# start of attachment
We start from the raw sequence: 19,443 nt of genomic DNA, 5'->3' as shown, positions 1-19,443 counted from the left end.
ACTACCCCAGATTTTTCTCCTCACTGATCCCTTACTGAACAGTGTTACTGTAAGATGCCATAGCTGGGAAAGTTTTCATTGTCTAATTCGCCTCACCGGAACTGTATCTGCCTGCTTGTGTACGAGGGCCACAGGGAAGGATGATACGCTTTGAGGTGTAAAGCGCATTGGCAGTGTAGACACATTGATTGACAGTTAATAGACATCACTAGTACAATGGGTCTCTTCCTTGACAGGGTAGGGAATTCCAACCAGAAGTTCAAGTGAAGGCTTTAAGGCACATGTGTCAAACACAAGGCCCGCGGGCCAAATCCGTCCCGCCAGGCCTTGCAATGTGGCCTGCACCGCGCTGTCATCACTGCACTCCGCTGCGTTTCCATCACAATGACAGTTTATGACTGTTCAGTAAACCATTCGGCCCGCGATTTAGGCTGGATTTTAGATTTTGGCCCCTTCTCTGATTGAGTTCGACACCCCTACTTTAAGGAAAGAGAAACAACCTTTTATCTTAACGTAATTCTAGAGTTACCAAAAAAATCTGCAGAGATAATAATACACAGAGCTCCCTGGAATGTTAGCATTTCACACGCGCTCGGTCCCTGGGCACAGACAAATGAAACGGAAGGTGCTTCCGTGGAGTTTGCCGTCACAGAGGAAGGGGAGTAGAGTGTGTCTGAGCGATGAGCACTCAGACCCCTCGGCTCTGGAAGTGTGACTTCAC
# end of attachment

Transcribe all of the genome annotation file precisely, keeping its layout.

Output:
We start from the raw sequence: 19,443 nt of genomic DNA, 5'->3' as shown, positions 1-19,443 counted from the left end.
ACTACCCCAGATTTTTCTCCTCACTGATCCCTTACTGAACAGTGTTACTGTAAGATGCCATAGCTGGGAAAGTTTTCATTGTCTAATTCGCCTCACCGGAACTGTATCTGCCTGCTTGTGTACGAGGGCCACAGGGAAGGATGATACGCTTTGAGGTGTAAAGCGCATTGGCAGTGTAGACACATTGATTGACAGTTAATAGACATCACTAGTACAATGGGTCTCTTCCTTGACAGGGTAGGGAATTCCAACCAGAAGTTCAAGTGAAGGCTTTAAGGCACATGTGTCAAACACAAGGCCCGCGGGCCAAATCCGTCCCGCCAGGCCTTGCAATGTGGCCTGCACCGCGCTGTCATCACTGCACTCCGCTGCGTTTCCATCACAATGACAGTTTATGACTGTTCAGTAAACCATTCGGCCCGCGATTTAGGCTGGATTTTAGATTTTGGCCCCTTCTCTGATTGAGTTCGACACCCCTACTTTAAGGAAAGAGAAACAACCTTTTATCTTAACGTAATTCTAGAGTTACCAAAAAAATCTGCAGAGATAATAATACACAGAGCTCCCTGGAATGTTAGCATTTCACACGCGCTCGGTCCCTGGGCACAGACAAATGAAACGGAAGGTGCTTCCGTGGAGTTTGCCGTCACAGAGGAAGGGGAGTAGAGTGTGTCTGAGCGATGAGCACTCAGACCCCTCGGCTCTGGAAGTGTGACTTCAC